MS in Environmental Health


This interdisciplinary program addresses public health issues associated with exposures to human-caused and naturally occurring chemical and microbial contaminants in air, water, soil, and food. The curriculum for this degree includes core courses and electives covering a wide range of environmental health topics and disciplines, including: environmental chemistry, pollution monitoring, hazardous waste management, water and wastewater treatment, policy analysis, and environmental health law and regulation. Hands-on research experience is a key aspect of the program. Students are expected to work closely with faculty and complete a research-based master’s thesis. This degree is designed for individuals who anticipate careers in environmental health consulting, research, or practice; and for those interested in pursuing doctoral work in environmental or occupational health.

Likely Careers

Graduates from this program are employed by environmental protection agencies at the federal or state level of government, public health agencies at the state or local level, or environmental consulting firms.


Requirements: Baccalaureate degree, generally in science or engineering, with coursework in Physics, Chemistry, Biology, and Mathematics. GPA minimum of 3.0 for last 90 credits of study. Competitive applicants usually have Graduate Record Examination (GRE) scores above the 65th percentile. No specific subject area tests are required.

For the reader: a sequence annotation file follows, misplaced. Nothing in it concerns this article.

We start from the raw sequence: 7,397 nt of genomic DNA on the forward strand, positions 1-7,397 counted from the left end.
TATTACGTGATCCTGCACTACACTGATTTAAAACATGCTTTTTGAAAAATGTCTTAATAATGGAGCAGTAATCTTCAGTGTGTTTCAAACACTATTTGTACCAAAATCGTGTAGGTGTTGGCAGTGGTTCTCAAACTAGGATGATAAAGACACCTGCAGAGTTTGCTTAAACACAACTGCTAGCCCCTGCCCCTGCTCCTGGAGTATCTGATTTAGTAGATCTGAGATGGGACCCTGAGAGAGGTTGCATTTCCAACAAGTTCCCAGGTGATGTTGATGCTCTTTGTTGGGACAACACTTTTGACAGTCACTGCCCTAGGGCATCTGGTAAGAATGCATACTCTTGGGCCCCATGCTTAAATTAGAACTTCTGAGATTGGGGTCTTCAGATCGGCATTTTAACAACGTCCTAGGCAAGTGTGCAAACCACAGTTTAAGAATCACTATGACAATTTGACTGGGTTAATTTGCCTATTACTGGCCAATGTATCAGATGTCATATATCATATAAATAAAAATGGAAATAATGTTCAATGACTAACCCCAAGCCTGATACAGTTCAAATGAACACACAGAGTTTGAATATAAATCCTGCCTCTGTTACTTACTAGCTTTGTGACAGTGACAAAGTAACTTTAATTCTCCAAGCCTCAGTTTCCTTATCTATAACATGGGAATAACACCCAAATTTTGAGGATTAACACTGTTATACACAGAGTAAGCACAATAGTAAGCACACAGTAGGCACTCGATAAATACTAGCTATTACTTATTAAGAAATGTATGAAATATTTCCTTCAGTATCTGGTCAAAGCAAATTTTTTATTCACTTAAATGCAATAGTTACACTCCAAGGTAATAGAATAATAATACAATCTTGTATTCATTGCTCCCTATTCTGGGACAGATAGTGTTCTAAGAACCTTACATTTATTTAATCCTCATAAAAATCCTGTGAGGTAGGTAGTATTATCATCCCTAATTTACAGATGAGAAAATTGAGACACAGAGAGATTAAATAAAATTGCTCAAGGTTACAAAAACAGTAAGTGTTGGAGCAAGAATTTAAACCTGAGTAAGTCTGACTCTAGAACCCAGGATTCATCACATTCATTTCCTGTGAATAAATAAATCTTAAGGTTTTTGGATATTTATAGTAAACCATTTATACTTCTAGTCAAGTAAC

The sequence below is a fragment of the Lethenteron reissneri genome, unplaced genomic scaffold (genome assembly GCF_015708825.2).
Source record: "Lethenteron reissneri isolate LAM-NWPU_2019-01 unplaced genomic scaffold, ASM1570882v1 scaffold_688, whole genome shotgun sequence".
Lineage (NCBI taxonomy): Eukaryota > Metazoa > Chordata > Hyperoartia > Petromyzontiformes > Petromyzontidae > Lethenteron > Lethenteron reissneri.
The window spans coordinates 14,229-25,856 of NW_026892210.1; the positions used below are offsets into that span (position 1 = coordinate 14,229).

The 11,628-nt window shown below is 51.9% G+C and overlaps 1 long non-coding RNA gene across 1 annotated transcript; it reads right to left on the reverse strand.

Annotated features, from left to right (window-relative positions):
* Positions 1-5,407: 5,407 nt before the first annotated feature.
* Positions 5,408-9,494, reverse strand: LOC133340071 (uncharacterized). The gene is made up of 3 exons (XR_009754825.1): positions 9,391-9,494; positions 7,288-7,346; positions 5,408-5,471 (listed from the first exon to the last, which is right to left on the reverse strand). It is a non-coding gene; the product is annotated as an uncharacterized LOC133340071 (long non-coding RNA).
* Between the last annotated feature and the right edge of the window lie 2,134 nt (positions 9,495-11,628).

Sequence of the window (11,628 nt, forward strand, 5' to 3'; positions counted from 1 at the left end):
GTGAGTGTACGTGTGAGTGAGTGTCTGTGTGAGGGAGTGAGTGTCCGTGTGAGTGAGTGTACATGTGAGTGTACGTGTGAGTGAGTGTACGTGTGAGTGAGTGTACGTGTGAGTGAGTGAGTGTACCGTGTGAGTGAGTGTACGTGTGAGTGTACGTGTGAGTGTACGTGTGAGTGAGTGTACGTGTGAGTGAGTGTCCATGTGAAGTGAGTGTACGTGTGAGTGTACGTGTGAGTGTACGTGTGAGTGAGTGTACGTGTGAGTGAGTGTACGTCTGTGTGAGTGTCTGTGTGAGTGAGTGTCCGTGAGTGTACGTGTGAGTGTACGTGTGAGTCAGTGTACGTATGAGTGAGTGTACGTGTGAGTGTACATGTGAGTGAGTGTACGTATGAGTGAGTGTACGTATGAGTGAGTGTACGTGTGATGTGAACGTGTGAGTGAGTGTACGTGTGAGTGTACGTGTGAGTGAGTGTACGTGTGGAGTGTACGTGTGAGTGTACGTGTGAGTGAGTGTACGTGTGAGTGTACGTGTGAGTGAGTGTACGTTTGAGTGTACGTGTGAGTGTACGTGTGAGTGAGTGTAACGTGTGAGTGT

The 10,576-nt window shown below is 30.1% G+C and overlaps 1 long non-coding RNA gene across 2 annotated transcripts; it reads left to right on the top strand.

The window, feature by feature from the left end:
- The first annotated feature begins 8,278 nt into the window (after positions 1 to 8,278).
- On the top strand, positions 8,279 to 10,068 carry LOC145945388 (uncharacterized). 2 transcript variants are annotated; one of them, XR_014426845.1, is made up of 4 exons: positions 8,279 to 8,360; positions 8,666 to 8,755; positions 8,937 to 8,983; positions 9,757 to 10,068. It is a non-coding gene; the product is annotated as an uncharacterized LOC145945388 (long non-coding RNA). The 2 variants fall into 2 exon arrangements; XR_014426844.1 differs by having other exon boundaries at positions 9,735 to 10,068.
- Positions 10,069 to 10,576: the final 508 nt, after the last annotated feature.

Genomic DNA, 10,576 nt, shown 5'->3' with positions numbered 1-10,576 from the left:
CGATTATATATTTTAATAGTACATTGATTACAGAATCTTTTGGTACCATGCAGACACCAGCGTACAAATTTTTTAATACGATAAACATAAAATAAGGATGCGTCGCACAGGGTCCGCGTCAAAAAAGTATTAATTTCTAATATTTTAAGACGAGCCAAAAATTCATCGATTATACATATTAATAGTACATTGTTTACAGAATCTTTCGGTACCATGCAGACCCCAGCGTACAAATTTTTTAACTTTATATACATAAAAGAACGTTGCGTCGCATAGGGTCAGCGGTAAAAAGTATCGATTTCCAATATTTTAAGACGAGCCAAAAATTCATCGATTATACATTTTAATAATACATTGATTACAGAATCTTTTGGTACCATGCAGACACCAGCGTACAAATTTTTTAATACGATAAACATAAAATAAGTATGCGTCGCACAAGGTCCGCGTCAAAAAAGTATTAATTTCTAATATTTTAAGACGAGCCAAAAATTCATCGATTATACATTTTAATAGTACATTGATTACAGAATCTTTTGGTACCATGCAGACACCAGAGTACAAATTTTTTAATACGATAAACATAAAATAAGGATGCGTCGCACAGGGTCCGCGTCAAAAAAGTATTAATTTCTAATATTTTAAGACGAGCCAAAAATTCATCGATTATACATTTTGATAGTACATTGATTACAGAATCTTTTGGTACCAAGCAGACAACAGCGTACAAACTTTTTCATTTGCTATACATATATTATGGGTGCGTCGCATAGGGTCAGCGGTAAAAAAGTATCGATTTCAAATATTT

Concurrent Option:   A concurrent MPA degree with the Daniel J. Evans School of Public Affairs is available. Applicants must apply and meet the admissions requirements of both the Department of Environmental and Occupational Health Sciences and the Evans School.

Application Deadline:  Dec. 1 for first priority review


Upon satisfactory completion of the MS in Environmental Health, graduates will be able to:

  • Interpret scientific literature relevant to environmental health; 
  • Identify and characterize chemical and microbiological hazards associated with environmental exposures;
  • Describe major processes, hazard characteristics, and environmental factors that affect fate and transport of chemical and microbiological hazards;
  • Characterize exposure pathways for chemical and microbiological hazards;
  • Describe and apply methods to measure and/or model exposures to chemical and microbiological hazards and associated risks, and identify sources and magnitudes of variability and uncertainty; 
  • Recognize and explain personal, procedural, and technological controls for environmental hazards; 
  • Identify and describe appropriate regulations and guidelines pertaining to occupational and environmental health risks; 
  • Apply accepted procedures for data evaluation and comparison of quantitative measurements with recognized exposure limits; and
  • Communicate information to professional and lay audiences, in oral and written form, about environmental exposures, associated risk, and mitigation.